By this time, Minou was in rigorous training, every minute accounted for. She practiced the piano for hours every day; studied guitar and gymnastics; spent six years learning ballet. Soon she was touring France, appearing with other celebrities—pop singers and comedians—in nightclubs, theaters, arenas. Her act involved reading her poems aloud, singing to her own guitar accompaniment, playing “Clair de Lune,” Handel’s Passacaglia, Albinoni’s Adagio on the piano. (There’s a demented photograph of her standing on a piano, arching backward until her fingers are on the keyboard. She’s playing upside down!) In June 1957—she’s about ten—she’s at the Gaumont Palace in Paris, the largest theater in Europe (six thousand seats), performing between screenings of Gary Cooper’s Friendly Persuasion. In Brussels, she’s on with Jacques Brel and Charles Aznavour. At La Scala, she’s a guest of honor at a gala for Mario del Monaco. She’s thirteen when a rose is named after her.

She starred in the film Clara et les méchants directed by Raoul André in 1958 (some pictures from it can be seen here). In his article, Gottlieb recounts her private audience with Pope Pius XII, and how she made him laugh (the story can also be read in his shorter article in the JohnShaplin blog).

Claude Drouet’s influence on Minou has been much discussed. Because of her eyesight problems (and maybe the scoffs of other children), the girl did not attend public school for a long time, so she was educated at home by her mother. Julliard wrote in the introduction to Arbre, Mon Ami that Ms. Drouet raised her daughter with as much tenderness as severity, and that she constantly encouraged her to work, both for music and for her general education. Gottlieb writes: “The child was firmly disciplined—kept hard at work and punished for infractions of the rules.” In several letters, Minou mentioned being spanked on the buttocks, and Ms. Drouet did not deny using this form of punishment, which was considered normal at that time. However the press spread the rumour that Minou was a battered child, that one witness said having seen Ms. Drouet beating her daughter with a wet towel, etc. This image of an abusive mother is echoed in the article by Carol Mavor:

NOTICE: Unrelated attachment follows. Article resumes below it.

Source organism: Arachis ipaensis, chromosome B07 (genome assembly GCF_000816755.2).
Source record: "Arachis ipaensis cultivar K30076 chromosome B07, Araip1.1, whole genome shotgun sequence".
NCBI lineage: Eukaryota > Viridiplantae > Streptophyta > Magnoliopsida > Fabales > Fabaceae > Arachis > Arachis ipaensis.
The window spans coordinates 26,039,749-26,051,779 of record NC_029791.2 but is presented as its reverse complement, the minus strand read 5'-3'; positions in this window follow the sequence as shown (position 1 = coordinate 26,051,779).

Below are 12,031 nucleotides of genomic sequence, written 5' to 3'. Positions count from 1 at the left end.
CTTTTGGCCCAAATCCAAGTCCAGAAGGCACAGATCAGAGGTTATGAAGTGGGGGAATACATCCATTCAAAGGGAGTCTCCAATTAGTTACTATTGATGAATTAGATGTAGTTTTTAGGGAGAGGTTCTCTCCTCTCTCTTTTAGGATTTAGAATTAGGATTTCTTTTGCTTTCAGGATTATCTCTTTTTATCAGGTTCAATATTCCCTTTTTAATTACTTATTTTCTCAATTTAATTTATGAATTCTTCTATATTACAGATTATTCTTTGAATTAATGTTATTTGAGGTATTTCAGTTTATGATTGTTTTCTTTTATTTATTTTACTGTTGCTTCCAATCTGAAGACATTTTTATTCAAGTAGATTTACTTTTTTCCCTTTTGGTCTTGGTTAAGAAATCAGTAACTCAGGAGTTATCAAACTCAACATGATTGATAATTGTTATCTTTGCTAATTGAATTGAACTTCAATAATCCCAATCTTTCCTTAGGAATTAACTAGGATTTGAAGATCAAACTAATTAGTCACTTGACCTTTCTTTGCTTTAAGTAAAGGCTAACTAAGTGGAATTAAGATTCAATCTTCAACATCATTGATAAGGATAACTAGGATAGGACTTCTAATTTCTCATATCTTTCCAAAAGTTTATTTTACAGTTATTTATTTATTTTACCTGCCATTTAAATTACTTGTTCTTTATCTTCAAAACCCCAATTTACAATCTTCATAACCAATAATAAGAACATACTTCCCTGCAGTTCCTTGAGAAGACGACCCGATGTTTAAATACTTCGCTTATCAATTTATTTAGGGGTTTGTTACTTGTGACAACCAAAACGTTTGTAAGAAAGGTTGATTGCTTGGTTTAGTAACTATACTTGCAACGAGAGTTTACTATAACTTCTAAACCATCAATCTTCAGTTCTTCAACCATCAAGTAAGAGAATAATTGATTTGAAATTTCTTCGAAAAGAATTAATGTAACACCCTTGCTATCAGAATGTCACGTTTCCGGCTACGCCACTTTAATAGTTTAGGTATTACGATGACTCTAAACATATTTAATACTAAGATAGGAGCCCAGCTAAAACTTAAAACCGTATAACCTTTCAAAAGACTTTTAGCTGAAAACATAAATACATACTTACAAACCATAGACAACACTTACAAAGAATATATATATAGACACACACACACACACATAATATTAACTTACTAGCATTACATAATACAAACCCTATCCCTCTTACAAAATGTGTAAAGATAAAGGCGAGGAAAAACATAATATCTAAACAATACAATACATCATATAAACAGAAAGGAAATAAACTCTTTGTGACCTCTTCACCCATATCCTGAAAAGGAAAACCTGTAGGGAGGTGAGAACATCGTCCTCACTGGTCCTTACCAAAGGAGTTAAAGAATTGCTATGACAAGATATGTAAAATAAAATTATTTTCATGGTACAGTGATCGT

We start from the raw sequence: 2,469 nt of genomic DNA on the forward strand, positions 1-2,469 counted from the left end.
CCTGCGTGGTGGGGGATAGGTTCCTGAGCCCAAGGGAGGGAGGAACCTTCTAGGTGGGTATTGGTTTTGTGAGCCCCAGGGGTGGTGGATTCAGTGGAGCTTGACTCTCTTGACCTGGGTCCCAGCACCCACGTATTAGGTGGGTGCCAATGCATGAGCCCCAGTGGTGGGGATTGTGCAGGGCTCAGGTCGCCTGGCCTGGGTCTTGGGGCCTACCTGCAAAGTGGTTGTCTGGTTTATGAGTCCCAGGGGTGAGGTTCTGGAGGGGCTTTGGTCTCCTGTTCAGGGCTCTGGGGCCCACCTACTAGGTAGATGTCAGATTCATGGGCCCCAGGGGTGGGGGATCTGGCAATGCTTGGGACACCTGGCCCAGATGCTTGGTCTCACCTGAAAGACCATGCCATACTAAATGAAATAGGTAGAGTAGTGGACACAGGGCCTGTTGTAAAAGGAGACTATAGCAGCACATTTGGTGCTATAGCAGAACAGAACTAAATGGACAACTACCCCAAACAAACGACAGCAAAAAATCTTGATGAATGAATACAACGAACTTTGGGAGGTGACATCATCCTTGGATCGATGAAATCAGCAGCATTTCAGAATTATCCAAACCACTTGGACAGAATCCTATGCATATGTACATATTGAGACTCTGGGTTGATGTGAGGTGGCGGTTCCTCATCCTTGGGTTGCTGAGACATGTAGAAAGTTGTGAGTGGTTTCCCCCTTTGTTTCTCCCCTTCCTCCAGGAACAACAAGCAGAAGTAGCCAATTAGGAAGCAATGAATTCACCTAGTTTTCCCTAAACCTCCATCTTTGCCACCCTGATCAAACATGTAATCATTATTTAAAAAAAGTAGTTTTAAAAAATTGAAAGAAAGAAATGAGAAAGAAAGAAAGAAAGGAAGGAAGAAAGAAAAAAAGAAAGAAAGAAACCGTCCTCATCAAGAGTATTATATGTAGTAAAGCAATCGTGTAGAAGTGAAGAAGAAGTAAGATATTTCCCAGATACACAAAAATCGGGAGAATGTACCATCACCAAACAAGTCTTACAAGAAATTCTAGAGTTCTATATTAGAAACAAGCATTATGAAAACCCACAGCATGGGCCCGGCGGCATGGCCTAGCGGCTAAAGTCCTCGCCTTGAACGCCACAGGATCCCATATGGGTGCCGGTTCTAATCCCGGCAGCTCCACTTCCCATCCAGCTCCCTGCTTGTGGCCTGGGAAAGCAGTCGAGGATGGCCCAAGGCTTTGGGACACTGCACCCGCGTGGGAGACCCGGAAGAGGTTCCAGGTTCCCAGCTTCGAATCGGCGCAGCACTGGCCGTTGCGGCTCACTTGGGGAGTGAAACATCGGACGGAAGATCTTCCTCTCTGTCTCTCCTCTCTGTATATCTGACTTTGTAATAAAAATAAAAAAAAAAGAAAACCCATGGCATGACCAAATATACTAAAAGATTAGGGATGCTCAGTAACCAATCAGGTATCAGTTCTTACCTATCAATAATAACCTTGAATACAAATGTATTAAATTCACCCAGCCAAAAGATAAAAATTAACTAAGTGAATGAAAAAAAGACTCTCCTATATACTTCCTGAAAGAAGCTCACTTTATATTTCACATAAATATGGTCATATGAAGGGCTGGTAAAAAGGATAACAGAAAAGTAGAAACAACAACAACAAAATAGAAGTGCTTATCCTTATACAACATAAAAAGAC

As in many fairy tales, Maman was the wicked stepmother. Mme. Drouet cracked the whip: ballet lessons, guitar lessons, hours of piano practice and gymnastics, “every minute accounted for.” Even though she could play Mozart while doing a backbend on the piano, Minou could never be perfect enough; one might even say “empty” enough. (“Innocence is … like air … there’s not a lot you can do but lose it.”) Mme. Drouet beat the innocence (air) out of Minou for the most minuscule mistakes.

Nevertheless, since Ms. Drouet had chosen to adopt a child who suffered the same blindness as her in her own childhood, one may speculate whether she used Minou’s talents in order to compensate for her own failure as a writer. Gottlieb writes:

Mme. Drouet encouraged her gifts—some would say exploited them. However devoted she was to her child, to strangers she could appear severe, controlling, overprotective. She would jump to answer questions put to Minou, declaim her poetry, boast about her talent. She was, clearly, a classic stage mother—using her child both to live out her own ambitions and to carry her and Minou onto a larger stage than was available to them in La Guerche-de-Bretagne. Minou read the situation with a cool precision: “My successes opened the door for her to opportunities that would otherwise have remained closed.”